The idea of identifying questions is that if we can make a personal connection with someone we admire, then we can take the advice and apply the wisdom. If we are told what is right and good without having that personal identification, then we are more likely to reject it, forget it and not benefit from it.
Wednesday, June 2nd, 2010
I like solving problems – always have. I like to think triangularly, question appreciatively, figure out what has not worked before and suggest something that I think is brilliant, create a plan for real change, and measure the anticipated success. I was taught all this in grad school, some of my female friends tell me that this is such a “man thing,” but I have lived this as far back as I can remember – when I was 8 years old I tried marriage counselling with my folks! I think I did pretty good.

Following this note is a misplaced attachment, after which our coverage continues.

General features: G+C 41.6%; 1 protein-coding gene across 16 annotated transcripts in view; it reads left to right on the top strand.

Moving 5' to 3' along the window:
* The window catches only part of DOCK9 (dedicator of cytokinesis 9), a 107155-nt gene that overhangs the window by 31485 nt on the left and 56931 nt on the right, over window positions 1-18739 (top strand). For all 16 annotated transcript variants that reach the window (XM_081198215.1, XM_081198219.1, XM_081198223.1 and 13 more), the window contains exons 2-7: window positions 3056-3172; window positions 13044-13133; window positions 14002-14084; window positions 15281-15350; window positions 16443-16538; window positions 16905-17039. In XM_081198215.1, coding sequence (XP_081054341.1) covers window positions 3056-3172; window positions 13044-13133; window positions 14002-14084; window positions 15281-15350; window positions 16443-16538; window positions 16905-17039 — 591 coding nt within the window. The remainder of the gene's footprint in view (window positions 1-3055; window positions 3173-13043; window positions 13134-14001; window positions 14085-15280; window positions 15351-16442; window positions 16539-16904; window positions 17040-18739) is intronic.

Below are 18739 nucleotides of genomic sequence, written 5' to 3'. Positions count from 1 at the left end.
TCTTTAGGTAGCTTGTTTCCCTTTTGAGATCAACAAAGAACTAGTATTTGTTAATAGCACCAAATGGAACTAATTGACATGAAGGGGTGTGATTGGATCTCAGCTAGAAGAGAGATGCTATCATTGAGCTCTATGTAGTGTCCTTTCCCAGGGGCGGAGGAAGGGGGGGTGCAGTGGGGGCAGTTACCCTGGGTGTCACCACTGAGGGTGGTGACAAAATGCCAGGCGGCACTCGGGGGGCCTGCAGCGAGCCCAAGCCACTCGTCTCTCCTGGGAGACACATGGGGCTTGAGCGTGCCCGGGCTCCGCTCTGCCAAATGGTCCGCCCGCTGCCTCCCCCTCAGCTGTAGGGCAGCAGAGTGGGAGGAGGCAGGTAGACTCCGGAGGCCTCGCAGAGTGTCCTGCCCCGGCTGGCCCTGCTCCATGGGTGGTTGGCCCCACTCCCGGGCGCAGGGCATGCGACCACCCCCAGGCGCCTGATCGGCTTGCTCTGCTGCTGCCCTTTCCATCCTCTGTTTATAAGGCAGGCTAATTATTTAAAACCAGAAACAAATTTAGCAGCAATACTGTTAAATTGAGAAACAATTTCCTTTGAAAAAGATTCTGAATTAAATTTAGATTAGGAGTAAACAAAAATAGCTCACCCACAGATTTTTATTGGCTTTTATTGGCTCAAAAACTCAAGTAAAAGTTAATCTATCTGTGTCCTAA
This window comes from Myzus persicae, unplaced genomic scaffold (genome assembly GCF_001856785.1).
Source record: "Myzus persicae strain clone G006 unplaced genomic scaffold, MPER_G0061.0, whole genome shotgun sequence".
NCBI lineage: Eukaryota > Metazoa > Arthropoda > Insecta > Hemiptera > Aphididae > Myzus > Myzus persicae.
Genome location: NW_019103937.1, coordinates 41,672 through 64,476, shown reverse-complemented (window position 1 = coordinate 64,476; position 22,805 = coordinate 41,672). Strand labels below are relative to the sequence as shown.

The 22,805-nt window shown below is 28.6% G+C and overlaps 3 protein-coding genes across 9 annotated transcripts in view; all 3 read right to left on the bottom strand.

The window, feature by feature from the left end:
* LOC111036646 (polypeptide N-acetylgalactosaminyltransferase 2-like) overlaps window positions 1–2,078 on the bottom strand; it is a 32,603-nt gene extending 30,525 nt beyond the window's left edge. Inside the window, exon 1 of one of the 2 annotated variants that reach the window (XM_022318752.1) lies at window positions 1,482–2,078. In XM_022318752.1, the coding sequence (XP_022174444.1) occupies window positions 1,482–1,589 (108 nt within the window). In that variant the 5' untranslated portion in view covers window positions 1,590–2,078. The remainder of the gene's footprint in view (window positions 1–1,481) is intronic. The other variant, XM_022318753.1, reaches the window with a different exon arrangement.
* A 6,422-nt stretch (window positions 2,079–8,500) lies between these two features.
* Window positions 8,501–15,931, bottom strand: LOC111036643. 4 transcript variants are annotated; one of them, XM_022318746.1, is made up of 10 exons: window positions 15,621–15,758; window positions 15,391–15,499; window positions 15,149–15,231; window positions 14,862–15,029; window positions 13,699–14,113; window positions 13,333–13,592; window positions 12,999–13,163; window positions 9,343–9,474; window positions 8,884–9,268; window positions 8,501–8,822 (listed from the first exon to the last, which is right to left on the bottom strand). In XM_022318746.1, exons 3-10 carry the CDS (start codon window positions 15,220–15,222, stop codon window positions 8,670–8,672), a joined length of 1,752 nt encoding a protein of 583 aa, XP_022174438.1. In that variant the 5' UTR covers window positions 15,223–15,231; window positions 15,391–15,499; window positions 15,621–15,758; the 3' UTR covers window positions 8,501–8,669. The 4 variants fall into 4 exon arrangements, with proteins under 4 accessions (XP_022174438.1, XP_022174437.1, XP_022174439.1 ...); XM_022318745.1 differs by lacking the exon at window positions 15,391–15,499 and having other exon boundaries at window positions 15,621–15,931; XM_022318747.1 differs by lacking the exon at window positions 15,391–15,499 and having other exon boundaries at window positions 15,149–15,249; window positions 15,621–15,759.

Now John Gottman comes along as a marital researcher and says that about two-thirds of relational problems are perpetual, like dandelions in the grass. Some troubles are unsolvable he says, and lots of arguments never accomplish a thing other than rehearsing for the next squabble. Never-ending — sounds discouraging.
Carole and I have a bunch of unsolvable problems, mostly the same ones we had when we were first married. No matter what I do to “persuade” (coerce) her to do what I want (or she me), the problems keep flowering. The solvable ones delude us into thinking that we are pretty good at conflict solving, and it’s true that we’ve had some dramatic successes. It is the unsolvable ones that really bug me.